The game of chess is a strategic two-person board game. A game in which you maneuver against your opponent by cornering them into a position in which they ultimately have to surrender.
If you are looking to understand how to better play chess, or where it was originated then I suggest you go to google. The purpose of this post is to show you a new perspective about teaching. Now you are probably wondering what does chess have to do with teaching?
Let's try this, I suppose chess can be used metaphorically to describe teaching. The person who wins lays out a foundation for the person who loses to learn and understand how to play the game better. Okay that was a weak attempt, now let's dive into the post.
My Grandfather was an avid chess player. He would play everyday without fail against his neighbour.
"When you do something repeatedly everyday it doesn't make you better. Doing something everyday that's challenging you does."
I want to stop here and examine this fact. Playing against someone of the same level as you will not make you any better. Playing against someone weaker than you will make you worse, and playing against someone better than you will make you better.
Studies have proven this and I will write a new post about the level of which you want to be competing against.
Let's continue, playing chess against my grandfather was something I did not look forward to, and that's strange because naturally I love competing. I don't see the point in any game unless there can be a loser or a winner. Fuck the playing for fun crap.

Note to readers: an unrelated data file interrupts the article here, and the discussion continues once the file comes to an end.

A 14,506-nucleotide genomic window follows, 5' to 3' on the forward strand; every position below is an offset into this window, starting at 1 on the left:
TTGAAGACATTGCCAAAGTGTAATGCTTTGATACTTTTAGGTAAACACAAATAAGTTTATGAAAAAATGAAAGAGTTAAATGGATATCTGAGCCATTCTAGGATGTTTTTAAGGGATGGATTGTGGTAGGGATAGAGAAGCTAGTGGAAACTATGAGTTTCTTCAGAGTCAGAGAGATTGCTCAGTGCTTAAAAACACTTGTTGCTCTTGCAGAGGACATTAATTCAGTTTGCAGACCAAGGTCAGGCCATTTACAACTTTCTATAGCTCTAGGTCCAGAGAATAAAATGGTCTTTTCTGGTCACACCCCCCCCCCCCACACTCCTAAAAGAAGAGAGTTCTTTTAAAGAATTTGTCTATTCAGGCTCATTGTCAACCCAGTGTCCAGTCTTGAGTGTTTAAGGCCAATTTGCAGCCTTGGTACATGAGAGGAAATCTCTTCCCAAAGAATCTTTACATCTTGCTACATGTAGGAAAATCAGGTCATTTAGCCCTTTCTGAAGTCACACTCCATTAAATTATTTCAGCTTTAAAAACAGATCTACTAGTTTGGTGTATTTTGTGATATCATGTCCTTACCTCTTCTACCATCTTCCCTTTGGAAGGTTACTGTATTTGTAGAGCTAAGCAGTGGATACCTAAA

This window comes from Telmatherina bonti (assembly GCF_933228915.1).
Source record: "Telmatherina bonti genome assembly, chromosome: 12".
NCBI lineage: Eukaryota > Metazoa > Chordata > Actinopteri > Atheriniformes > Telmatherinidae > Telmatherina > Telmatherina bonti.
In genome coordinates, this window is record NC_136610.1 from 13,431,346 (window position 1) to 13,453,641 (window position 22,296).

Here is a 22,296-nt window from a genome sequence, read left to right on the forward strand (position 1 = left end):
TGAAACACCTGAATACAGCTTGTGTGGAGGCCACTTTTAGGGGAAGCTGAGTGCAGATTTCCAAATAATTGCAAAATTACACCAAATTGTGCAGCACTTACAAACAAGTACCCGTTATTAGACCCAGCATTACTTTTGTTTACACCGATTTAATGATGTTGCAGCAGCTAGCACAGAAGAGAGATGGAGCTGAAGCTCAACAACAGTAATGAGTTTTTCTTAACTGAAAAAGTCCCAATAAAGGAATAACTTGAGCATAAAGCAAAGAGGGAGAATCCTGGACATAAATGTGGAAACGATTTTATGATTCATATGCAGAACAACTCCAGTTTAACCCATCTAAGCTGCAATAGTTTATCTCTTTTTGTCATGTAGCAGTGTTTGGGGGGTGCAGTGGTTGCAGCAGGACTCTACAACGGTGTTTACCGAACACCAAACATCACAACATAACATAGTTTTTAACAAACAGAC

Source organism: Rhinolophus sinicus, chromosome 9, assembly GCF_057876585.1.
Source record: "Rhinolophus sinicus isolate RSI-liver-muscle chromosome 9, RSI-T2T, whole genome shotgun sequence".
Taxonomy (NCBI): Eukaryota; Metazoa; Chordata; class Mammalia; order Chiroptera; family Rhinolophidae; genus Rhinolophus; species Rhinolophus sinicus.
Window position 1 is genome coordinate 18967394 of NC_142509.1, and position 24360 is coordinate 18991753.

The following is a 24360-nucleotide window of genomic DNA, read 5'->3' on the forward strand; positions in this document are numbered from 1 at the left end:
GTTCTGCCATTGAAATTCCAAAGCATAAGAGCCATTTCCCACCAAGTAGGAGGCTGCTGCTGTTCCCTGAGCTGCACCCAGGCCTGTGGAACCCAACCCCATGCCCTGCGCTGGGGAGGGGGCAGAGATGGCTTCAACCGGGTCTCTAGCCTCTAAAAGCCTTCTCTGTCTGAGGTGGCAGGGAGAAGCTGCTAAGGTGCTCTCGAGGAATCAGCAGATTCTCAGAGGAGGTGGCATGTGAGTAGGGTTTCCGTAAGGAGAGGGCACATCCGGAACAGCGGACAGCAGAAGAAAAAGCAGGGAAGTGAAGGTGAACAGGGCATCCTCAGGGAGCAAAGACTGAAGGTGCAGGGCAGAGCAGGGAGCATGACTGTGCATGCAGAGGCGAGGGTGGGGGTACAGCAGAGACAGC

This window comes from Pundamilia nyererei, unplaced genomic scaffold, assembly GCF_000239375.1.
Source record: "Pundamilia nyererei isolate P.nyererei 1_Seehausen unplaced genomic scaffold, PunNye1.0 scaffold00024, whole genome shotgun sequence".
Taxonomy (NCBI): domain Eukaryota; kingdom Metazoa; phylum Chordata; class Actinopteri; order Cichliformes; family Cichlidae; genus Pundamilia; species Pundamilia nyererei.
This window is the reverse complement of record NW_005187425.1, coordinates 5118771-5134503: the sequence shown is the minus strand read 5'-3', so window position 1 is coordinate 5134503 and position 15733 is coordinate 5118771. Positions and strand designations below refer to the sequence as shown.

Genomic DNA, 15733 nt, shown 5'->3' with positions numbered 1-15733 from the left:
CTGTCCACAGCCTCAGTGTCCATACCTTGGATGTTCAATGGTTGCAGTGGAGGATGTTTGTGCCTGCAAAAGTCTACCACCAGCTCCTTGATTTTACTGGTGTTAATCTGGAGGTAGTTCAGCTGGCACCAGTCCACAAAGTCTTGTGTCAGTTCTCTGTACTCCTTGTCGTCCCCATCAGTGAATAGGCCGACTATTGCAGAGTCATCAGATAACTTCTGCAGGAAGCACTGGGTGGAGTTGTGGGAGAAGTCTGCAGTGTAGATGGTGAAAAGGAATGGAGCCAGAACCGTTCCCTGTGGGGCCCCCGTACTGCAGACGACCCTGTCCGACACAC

I was young, it was in my childhood days, and from what I remember I did not like the game itself. Not because it was challenging, okay maybe a little bit because of this, but also because I had no patience in sitting and playing the game.
Some children amazingly have the patience to sit there and play. Beating your opponent in anything is a rush on it's own. Tactically mastering your way to defeating the other person, who wouldn't like it? It makes you feel smarter and you accomplish it all by yourself.
Moving on, my grandfather was a great chess player, and I sucked at it. When I would make a move he would give me this funny look. It was a look of confusion followed by disgust. He would always beat me. I would get so frustrated but, worse of all I felt I was not learning how to play better each time.
My moves as he would call them were "irresponsible" he would tell me what I did wrong and sometimes he would correct me and tell me what I should do. But, I never excelled, or at least that's what I thought.
Was my grandfather a good teacher or a bad teacher or somewhere in between? How do you define what a good teacher is? Does everyone have there own definition of what a good teacher is? Could a teacher be considered good to one student and not good to another?
If you enjoyed the first part of this post I gurantee you will enjoy the rest
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